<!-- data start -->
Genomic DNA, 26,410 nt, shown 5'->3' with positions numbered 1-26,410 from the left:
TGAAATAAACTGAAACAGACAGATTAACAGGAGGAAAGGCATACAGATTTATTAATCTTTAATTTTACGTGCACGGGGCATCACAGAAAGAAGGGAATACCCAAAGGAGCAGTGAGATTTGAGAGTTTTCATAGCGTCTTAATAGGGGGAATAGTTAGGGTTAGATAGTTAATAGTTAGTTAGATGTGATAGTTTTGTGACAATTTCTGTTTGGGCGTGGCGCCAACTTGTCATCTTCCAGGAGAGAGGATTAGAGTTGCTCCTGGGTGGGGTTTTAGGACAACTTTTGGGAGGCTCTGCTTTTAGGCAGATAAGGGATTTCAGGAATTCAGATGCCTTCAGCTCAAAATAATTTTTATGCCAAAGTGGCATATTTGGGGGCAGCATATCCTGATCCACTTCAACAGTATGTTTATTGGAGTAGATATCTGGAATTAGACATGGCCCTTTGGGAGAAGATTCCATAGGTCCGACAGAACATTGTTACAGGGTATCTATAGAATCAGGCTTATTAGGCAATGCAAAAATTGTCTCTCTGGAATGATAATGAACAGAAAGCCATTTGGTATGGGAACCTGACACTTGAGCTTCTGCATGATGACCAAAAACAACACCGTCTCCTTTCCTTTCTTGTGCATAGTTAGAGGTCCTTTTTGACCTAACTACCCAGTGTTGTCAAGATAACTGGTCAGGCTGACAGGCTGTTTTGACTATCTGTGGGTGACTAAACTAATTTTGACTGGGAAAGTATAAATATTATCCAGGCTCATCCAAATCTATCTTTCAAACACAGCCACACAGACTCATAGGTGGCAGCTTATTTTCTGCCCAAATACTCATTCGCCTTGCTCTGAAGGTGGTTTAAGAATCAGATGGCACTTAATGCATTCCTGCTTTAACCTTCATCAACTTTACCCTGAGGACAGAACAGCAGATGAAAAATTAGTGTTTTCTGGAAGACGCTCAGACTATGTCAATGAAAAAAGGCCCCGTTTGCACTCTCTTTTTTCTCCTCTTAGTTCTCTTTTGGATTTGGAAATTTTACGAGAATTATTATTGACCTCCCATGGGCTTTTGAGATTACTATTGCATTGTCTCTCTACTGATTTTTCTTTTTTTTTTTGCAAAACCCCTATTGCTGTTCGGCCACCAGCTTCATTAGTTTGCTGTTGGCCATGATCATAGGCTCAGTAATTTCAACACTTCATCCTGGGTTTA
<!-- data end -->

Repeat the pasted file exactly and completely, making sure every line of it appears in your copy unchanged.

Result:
Genomic DNA, 26,410 nt, shown 5'->3' with positions numbered 1-26,410 from the left:
TGAAATAAACTGAAACAGACAGATTAACAGGAGGAAAGGCATACAGATTTATTAATCTTTAATTTTACGTGCACGGGGCATCACAGAAAGAAGGGAATACCCAAAGGAGCAGTGAGATTTGAGAGTTTTCATAGCGTCTTAATAGGGGGAATAGTTAGGGTTAGATAGTTAATAGTTAGTTAGATGTGATAGTTTTGTGACAATTTCTGTTTGGGCGTGGCGCCAACTTGTCATCTTCCAGGAGAGAGGATTAGAGTTGCTCCTGGGTGGGGTTTTAGGACAACTTTTGGGAGGCTCTGCTTTTAGGCAGATAAGGGATTTCAGGAATTCAGATGCCTTCAGCTCAAAATAATTTTTATGCCAAAGTGGCATATTTGGGGGCAGCATATCCTGATCCACTTCAACAGTATGTTTATTGGAGTAGATATCTGGAATTAGACATGGCCCTTTGGGAGAAGATTCCATAGGTCCGACAGAACATTGTTACAGGGTATCTATAGAATCAGGCTTATTAGGCAATGCAAAAATTGTCTCTCTGGAATGATAATGAACAGAAAGCCATTTGGTATGGGAACCTGACACTTGAGCTTCTGCATGATGACCAAAAACAACACCGTCTCCTTTCCTTTCTTGTGCATAGTTAGAGGTCCTTTTTGACCTAACTACCCAGTGTTGTCAAGATAACTGGTCAGGCTGACAGGCTGTTTTGACTATCTGTGGGTGACTAAACTAATTTTGACTGGGAAAGTATAAATATTATCCAGGCTCATCCAAATCTATCTTTCAAACACAGCCACACAGACTCATAGGTGGCAGCTTATTTTCTGCCCAAATACTCATTCGCCTTGCTCTGAAGGTGGTTTAAGAATCAGATGGCACTTAATGCATTCCTGCTTTAACCTTCATCAACTTTACCCTGAGGACAGAACAGCAGATGAAAAATTAGTGTTTTCTGGAAGACGCTCAGACTATGTCAATGAAAAAAGGCCCCGTTTGCACTCTCTTTTTTCTCCTCTTAGTTCTCTTTTGGATTTGGAAATTTTACGAGAATTATTATTGACCTCCCATGGGCTTTTGAGATTACTATTGCATTGTCTCTCTACTGATTTTTCTTTTTTTTTTTGCAAAACCCCTATTGCTGTTCGGCCACCAGCTTCATTAGTTTGCTGTTGGCCATGATCATAGGCTCAGTAATTTCAACACTTCATCCTGGGTTTA